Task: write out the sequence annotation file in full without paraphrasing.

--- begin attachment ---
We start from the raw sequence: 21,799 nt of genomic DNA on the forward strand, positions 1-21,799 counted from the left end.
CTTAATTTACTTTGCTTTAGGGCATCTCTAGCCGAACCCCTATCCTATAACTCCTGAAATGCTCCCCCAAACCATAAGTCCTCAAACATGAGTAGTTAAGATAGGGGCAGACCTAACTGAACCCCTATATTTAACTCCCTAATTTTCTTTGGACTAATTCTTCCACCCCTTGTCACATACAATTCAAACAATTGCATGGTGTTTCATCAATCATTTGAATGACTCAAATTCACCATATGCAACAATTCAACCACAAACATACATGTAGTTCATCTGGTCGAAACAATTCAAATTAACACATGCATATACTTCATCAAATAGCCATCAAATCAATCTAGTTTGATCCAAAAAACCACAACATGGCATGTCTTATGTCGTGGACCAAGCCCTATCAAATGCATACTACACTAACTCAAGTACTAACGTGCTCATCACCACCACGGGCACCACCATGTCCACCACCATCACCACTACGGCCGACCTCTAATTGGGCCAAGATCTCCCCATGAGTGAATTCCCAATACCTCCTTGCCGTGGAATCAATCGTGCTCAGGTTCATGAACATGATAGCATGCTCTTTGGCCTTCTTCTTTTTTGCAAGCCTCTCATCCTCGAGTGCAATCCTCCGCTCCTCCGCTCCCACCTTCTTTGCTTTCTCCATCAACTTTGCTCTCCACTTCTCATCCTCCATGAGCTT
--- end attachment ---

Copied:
We start from the raw sequence: 21,799 nt of genomic DNA on the forward strand, positions 1-21,799 counted from the left end.
CTTAATTTACTTTGCTTTAGGGCATCTCTAGCCGAACCCCTATCCTATAACTCCTGAAATGCTCCCCCAAACCATAAGTCCTCAAACATGAGTAGTTAAGATAGGGGCAGACCTAACTGAACCCCTATATTTAACTCCCTAATTTTCTTTGGACTAATTCTTCCACCCCTTGTCACATACAATTCAAACAATTGCATGGTGTTTCATCAATCATTTGAATGACTCAAATTCACCATATGCAACAATTCAACCACAAACATACATGTAGTTCATCTGGTCGAAACAATTCAAATTAACACATGCATATACTTCATCAAATAGCCATCAAATCAATCTAGTTTGATCCAAAAAACCACAACATGGCATGTCTTATGTCGTGGACCAAGCCCTATCAAATGCATACTACACTAACTCAAGTACTAACGTGCTCATCACCACCACGGGCACCACCATGTCCACCACCATCACCACTACGGCCGACCTCTAATTGGGCCAAGATCTCCCCATGAGTGAATTCCCAATACCTCCTTGCCGTGGAATCAATCGTGCTCAGGTTCATGAACATGATAGCATGCTCTTTGGCCTTCTTCTTTTTTGCAAGCCTCTCATCCTCGAGTGCAATCCTCCGCTCCTCCGCTCCCACCTTCTTTGCTTTCTCCATCAACTTTGCTCTCCACTTCTCATCCTCCATGAGCTT